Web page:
• profile image


    8 years ago

    What a hub. It is amazing what scientists can accomplish and have accomplished. Sometimes too much information is not a good thing. I would hate for this type of information to get in the wrong hands. Everything is moving so fast these days. In the long run it is probably a good thing, but scary at the same time. Maybe they should check Obama, who knows what they would find?????????????

  • Cari Jean profile image

    Cari Jean 

    8 years ago from Bismarck, ND

    very interesting - I can see how it can be both a good and a bad thing to know all of this information. It can certainly help people take preventative measures but I think it has the potential to add a lot of stress and worry as well. Also I can see how the information could be used against a potential employee or somone getting health insurance. It will be interesting to see what happens with this as time goes on.

  • breakfastpop profile image


    8 years ago

    Interesting hub, but honestly sometimes too much information is a terrible thing!

  • rprcarz50 profile image


    8 years ago

    Great Hub !

    You have done some wonderful research for this !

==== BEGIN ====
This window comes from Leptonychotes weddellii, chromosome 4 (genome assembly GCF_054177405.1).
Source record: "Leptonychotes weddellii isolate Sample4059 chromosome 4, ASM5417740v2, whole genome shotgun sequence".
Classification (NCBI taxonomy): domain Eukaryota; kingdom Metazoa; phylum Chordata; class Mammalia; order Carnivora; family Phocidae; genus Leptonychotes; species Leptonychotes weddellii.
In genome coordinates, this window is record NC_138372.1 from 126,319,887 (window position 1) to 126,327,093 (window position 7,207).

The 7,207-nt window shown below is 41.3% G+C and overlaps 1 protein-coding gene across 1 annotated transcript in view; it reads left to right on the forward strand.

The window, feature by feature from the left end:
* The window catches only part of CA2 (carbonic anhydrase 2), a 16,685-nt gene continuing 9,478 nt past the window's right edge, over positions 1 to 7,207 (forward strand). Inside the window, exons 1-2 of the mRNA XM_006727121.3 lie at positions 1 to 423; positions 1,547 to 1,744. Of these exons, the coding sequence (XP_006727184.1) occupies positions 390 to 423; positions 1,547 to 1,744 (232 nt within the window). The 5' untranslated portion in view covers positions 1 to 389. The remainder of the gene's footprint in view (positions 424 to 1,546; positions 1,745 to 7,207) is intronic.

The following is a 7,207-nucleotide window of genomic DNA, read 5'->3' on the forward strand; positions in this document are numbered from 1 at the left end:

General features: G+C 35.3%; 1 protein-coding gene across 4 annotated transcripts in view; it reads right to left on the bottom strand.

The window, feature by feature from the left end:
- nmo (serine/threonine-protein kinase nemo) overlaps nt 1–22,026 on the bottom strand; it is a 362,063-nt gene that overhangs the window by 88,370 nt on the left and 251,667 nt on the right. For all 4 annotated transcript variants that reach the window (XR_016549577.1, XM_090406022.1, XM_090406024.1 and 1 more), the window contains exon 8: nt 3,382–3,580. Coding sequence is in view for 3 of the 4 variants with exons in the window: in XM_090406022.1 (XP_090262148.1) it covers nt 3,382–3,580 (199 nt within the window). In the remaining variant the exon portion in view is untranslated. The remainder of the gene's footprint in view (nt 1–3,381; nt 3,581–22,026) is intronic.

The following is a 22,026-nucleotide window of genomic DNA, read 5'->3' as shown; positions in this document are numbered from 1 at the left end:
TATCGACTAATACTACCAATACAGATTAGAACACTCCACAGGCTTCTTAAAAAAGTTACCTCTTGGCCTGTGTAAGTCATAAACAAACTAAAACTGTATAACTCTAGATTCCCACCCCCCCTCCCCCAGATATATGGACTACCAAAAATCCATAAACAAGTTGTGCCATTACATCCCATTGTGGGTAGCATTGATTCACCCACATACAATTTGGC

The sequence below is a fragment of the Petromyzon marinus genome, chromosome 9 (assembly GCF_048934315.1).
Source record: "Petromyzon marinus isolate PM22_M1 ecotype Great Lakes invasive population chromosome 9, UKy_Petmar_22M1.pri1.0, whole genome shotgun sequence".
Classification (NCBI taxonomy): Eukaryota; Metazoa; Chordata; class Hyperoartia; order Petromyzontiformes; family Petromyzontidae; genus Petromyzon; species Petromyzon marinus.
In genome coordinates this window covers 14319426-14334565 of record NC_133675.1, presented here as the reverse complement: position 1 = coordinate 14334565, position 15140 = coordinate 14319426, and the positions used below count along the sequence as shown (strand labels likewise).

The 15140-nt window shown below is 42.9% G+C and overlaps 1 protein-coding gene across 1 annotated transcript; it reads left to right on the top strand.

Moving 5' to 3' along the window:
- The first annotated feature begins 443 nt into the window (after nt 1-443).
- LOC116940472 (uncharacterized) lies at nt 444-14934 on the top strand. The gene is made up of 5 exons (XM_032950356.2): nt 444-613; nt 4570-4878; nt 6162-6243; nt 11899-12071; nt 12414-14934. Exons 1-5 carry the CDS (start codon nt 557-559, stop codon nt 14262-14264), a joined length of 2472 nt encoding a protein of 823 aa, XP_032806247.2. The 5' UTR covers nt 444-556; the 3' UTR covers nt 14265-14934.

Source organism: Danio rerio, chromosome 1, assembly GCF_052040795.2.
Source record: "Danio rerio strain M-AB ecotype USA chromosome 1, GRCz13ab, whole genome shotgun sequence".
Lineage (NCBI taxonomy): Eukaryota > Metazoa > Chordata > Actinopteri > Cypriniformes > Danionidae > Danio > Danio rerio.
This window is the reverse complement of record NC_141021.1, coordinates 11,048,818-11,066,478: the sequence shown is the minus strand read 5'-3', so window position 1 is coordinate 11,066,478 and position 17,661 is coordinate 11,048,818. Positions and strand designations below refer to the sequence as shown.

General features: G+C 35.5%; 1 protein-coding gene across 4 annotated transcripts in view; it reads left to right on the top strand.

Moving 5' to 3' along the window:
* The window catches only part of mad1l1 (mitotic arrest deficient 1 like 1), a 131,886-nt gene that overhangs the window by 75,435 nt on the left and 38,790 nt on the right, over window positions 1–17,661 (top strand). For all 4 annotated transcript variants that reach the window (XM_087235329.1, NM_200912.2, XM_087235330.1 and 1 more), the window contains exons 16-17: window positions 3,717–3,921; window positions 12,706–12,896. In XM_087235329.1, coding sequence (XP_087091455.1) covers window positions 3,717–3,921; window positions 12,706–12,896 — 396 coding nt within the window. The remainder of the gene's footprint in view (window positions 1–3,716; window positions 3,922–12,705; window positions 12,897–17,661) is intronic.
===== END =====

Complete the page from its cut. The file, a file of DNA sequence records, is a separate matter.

Amazing and Kudos to you.


    As Always Also a2z50

  • Pamela99 profile imageAUTHOR

    Pamela Oglesby 

    8 years ago from Sunny Florida

    Hello, Thank you for your comment.

  • Hello, hello, profile image

    Hello, hello, 

    8 years ago from London, UK

    DNA was a great discovery and is a wonderful help in many ways. Thank you for great hub.

  • Pamela99 profile imageAUTHOR

    Pamela Oglesby 

    8 years ago from Sunny Florida

    Vrajavala, Yes, I agree that the disease is not inevitable. Take Hawkins for instance, if he remain at a normal weight, eats healthy to keep that low cholesterol level and exercise his chances are greatly reduced for heart disease and diabetes. As for the fetus issue, that is my worry also because the technology could be used to even determine the sex of the baby, and I am pro life, so I see that as a potential problem. Thanks for all of your comments.

    Darlene, That is good that she is already thinking about her daughter to see if she even has the mutated gene. Thanks for all your comments.

    Carolina, I appreciate your comments,

  • carolina muscle profile image